Trees illegally cut down in river valley
About 20 trees have been cut down along Valley view Point, a residential road in the city’s west end overlooking the Downtown skyline. This isn’t the first time trees have been targeted in the area. The city estimates there has been about $90,000 worth of damage in the last 10 years.
In May 2017, three elm trees were poisoned with Glyphosate, commonly found in the herbicide Roundup, and needed to be removed as a result. The city believes trees were chopped down in 2014 by residents who wanted a better view of the skyline.
Area resident Gavin Berg circulated photos of the damage on social media late Wednesday night, saying he is fed up with people destroying the natural environment on city land and it isn’t trumped by a better view.
“I don’t like people thinking they have free rein over the ravine that’s not on their property,” he said. “There’s enough viewpoints there. If you want, you can easily see the city.”
Toward More Effective Representation
On May 25, City Council will consider the final report of the Ward Boundary Commission which said there are sizable disparities in the size of the city’s 12 wards, both geographically and demographically. Some neighbourhoods have grown more quickly than others, while entirely new communities have been brought into Edmonton because of annexation.
These variances challenge the principle of voter parity: people’s votes in certain parts of the city carry more weight in terms of electing a Councillor or Mayor than their counterparts in other areas. At the same time, residents in some neighbourhoods raised concerns about being separated from like-minded communities of interest because of previous ward boundary revisions.
The Commission’s recommendations highlight the need to balance the rights of individual residents, first and foremost, with the need to preserve communities of interest. It recommends substantial changes to the shape and size of wards south of the North Saskatchewan River. These modifications are necessary to account for population shifts and expected growth in certain areas.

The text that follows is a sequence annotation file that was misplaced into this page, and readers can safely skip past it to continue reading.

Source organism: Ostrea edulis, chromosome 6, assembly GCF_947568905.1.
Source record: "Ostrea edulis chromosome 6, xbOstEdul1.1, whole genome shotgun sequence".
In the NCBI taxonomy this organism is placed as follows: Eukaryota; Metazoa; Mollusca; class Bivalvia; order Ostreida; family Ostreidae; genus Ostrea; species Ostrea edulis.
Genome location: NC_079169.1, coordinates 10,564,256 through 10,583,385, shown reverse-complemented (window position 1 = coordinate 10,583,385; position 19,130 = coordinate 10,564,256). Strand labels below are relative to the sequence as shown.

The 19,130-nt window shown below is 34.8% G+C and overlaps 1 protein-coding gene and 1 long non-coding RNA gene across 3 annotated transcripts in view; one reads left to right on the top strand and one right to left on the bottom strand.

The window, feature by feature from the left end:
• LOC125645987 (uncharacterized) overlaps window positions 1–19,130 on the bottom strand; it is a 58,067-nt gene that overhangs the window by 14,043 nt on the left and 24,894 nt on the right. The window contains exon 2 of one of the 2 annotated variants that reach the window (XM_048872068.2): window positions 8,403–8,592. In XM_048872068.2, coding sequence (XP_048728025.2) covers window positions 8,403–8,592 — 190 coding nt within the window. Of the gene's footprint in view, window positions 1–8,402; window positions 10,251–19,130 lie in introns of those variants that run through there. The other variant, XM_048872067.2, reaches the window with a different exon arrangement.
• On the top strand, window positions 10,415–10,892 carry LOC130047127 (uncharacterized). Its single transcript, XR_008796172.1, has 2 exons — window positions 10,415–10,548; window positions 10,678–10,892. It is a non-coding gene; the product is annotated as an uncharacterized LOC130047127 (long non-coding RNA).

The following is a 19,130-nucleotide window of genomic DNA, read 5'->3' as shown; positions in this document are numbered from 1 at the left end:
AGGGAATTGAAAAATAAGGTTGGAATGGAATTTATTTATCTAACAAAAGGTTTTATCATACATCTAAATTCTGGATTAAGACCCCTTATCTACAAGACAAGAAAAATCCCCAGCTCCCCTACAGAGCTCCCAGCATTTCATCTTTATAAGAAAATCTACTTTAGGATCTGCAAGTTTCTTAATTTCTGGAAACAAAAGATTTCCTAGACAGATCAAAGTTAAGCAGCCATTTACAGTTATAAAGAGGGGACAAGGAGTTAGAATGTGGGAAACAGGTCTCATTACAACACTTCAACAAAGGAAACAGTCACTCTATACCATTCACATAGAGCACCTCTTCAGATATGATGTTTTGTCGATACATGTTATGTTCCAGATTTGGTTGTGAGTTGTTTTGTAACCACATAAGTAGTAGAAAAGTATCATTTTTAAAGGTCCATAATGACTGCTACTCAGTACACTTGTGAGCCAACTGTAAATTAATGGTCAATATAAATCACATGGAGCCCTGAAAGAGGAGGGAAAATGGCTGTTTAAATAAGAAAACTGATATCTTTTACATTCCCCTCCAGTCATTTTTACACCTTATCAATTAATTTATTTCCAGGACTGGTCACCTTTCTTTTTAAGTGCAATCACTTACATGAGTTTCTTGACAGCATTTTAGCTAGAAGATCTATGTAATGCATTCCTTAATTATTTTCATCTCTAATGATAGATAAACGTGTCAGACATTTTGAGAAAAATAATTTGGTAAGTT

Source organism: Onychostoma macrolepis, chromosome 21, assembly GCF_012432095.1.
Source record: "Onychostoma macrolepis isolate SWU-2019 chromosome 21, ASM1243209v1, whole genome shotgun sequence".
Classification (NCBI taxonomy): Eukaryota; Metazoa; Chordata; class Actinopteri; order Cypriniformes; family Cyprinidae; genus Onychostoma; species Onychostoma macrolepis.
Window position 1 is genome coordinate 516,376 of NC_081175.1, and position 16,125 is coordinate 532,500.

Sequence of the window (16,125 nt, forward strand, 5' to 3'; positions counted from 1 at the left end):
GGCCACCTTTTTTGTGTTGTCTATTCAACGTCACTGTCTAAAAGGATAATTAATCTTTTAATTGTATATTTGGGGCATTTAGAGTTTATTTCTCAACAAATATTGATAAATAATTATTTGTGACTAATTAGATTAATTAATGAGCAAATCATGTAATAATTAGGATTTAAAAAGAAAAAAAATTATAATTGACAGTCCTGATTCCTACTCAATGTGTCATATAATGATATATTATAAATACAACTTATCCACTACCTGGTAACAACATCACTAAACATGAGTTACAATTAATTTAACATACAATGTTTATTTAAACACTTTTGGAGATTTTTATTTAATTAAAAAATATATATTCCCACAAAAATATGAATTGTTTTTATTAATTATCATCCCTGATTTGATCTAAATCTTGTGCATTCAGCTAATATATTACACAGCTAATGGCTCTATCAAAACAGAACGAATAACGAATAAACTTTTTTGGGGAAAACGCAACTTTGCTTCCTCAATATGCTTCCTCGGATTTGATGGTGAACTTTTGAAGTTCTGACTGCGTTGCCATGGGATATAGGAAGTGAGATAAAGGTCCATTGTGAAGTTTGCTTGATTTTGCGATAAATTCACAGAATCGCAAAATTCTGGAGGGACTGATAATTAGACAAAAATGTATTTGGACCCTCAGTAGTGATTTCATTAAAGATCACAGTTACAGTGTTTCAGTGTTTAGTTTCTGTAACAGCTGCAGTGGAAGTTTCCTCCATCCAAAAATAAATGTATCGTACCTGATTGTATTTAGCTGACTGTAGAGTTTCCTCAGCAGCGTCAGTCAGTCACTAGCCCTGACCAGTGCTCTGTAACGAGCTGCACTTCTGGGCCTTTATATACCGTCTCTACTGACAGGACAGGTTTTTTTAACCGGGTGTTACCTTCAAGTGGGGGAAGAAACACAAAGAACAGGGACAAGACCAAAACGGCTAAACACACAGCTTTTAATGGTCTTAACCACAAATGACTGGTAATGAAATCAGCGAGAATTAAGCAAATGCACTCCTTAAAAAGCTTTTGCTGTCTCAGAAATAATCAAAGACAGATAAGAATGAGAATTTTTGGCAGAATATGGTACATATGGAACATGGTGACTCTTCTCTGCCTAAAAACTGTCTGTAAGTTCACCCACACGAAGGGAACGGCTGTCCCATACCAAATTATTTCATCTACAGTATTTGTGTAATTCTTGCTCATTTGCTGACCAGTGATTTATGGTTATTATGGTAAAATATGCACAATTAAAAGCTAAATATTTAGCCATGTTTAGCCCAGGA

In the north end of the City, the Commission’s proposed map looks similar to the existing ward structure, with fewer revisions based on smaller population changes. The new wards will come into effect as part of the October 2021 municipal election.
Participate in Edmonton’s first ever photo BioBlitz
Inspired by the City Nature Challenge, a global urban biodiversity contest, where cities compete against one another to monitor biodiversity within their cities, the Alberta BiodiverCITY Challenge invites Edmontonians to take part in a city-wide BioBlitz using NatureLynx, a new citizen science app brought to you by the Alberta Biodiversity Monitoring Institute.
Between June 11–14, join our city’s naturalists, species experts, and environmental groups in documenting as many species as you can! Simply upload your photos of birds, plants, mammals, moss, lichen, mushrooms, and insects to NatureLynx. Your contributions will be used to help understand more about the species that call our city home.
Easy Steps to Participate:
1. Download NatureLynx by visiting Google Play, the App Store or visit NatureLynx
2. Visit Edmonton BiodiverCity Challenge and join the group,
3. Upload your sightings and tag them to the group. Learn more at City Nature Challenge
Share river valley event, job posting, or news
If you have a river valley event, job posting, or news that you would like to see published in this newsletter, please send the info to firstname.lastname@example.org
North Saskatchewan River Valley Conservation Society